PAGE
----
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Once again, labour issues hot topic in domestic media

Looking at influential newspaper Southern Weekend (南方周末) – one couldn’t help but notice that three of the top ten “most popular” articles are directly linked with distortions in the labour market.

Beida Prof needs to take elementary school science class

Many people in China are talking about China’s first employment discrimination lawsuit based on the prospective employee’s AIDS status. The plaintiff, known by his pseudonym Xiao Wu, filed an anti-discrimination lawsuit in the Yingjiang District Court in Anqing on 26 August after the Anqing education department denied him a teaching position because he was HIV positive. The court formally accepted the case on Monday August 30, but the court ruled against him on 12 November. Xiao Wu, however, plans to appeal.

Seminar suggests child labour is on the rise in China

The International Labour Organization estimates that there are 215 million children around the world engaged in work. No one knows for sure how many children are working in China because the government does not publish such data, but the recent signs are worrying. Several participants at a seminar in Shenzhen last week indicated that the use of child labour was on the rise again, particularly since the implementation of the Labour Contract Law in 2008. Children were primarily employed by factories as a means of cutting costs.

A small step forward but still a long way to go for trade unions in China

It is probably the smallest trade union in the world, but the establishment of a two person union in a small privatized factory on the outskirts of Beijing last month still represents a step forward for China’s workers.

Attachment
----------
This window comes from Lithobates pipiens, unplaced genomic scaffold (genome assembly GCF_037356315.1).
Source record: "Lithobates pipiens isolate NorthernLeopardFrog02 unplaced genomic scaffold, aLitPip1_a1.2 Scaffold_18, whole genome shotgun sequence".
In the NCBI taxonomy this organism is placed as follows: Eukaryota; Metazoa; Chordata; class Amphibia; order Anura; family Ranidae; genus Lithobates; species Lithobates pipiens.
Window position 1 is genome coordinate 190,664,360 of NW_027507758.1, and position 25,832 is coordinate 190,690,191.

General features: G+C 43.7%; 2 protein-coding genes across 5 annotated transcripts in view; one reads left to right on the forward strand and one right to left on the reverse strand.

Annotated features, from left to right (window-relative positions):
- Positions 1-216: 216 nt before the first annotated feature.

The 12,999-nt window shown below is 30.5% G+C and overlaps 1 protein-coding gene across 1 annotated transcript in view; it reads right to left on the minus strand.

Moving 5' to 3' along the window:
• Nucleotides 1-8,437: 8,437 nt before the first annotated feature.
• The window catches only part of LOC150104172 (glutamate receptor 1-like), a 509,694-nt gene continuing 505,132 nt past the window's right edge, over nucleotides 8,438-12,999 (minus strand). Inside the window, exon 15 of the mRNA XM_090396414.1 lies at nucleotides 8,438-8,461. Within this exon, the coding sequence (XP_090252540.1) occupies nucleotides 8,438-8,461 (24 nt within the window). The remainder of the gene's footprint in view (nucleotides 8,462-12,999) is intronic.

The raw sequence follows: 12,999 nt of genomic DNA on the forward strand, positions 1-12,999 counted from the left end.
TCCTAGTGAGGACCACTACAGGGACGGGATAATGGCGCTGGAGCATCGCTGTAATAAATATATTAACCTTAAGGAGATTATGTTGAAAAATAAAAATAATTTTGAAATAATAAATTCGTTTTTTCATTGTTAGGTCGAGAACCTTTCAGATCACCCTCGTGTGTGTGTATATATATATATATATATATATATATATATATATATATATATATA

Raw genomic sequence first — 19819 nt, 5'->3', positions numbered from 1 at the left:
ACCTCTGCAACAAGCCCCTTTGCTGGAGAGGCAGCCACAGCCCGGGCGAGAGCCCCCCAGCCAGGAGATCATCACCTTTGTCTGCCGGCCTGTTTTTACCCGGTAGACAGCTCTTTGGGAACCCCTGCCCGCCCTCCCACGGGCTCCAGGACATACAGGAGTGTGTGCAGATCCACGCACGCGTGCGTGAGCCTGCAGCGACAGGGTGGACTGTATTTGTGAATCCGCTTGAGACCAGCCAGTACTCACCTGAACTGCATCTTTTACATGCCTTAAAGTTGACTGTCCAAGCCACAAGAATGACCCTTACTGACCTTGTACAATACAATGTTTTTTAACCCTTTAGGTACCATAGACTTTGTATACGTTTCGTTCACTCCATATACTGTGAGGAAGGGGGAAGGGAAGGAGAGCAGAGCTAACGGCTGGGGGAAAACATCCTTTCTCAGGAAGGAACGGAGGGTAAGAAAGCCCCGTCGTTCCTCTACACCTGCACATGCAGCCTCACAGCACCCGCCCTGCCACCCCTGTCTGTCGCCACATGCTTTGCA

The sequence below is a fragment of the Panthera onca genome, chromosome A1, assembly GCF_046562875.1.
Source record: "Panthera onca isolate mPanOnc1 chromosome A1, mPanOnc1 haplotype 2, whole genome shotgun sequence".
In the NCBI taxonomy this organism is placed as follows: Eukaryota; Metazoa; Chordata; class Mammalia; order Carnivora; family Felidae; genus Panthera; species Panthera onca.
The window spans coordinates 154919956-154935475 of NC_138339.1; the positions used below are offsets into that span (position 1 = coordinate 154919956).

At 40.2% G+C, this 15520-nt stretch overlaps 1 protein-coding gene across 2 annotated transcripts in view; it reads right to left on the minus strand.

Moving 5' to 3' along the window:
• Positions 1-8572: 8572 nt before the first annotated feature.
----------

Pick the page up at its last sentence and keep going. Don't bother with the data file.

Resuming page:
Chilean mine rescue leads to soul searching in China

The inspirational rescue of 33 Chilean miners, broadcast live around the world this week, has been met with mixed feelings in China. While sharing in the joy of the miners’ liberation from ten weeks underground, many in China are asking what would have happened if the workers had been trapped in a Chinese mine.

Collective bargaining and raising wages may be in China’s strategic interests

Although Chinese policymakers are very weary of "instability", they may not necessarily see workers demands for higher wages as a bad thing.

Mine bosses quick to countermand government order to go underground

The bosses of a privately-owned coal mine in Guangxi have devised a cunning plan to evade their forthcoming legal obligation to accompany miners underground during work shifts – they have selected and promoted seven junior managers to take their place.

The humanity of Chilean mine saga: a poignant contrast with China

On 5 August 2010, more than 33 miners were trapped deep inside a mine, causing many to fear for the worst. However, remarkably, 17 days later, the miners were found to be still alive, to the relief and joy of their families and countrymen. After reading news stories of the events and watching video, one couldn’t help but be struck by the stark contrasts with Chinese post-incident report coverage:

Are "hometown unions" the best defenders of migrant workers' rights?

Recently in Shaanxi province, 118 migrant workers – who were mainly from Hubei province – were beaten by 300 thugs while staging a protest to get back their back pay at a railway bridge construction project near the historic city of Xi’an. In total, thirty workers were injured, nine severely. But strangely, what has attracted attention to their case is not the horrific scale of violence used by the employer, but the way the dispute was eventually settled.

Foxconn and Elec-Tech – a tale of two factories

As Foxconn was staging its elaborate song and dance show yesterday to convince the world that, after a string of suicides earlier this year, everything was now fine and the workers in its Chinese factories were happy, a Hong Kong activist group released a report on a lesser known factory where appalling work conditions have clearly not improved. In the last year alone, more than 60 workers at Elec-Tech International, a manufacturer of small home appliances, have been injured, many losing fingers and hands while operating antiquated and dangerous machinery at the company’s plant in Zhuhai, according to the report by Students and Scholars Against Corporate Misbehavior (SACOM).

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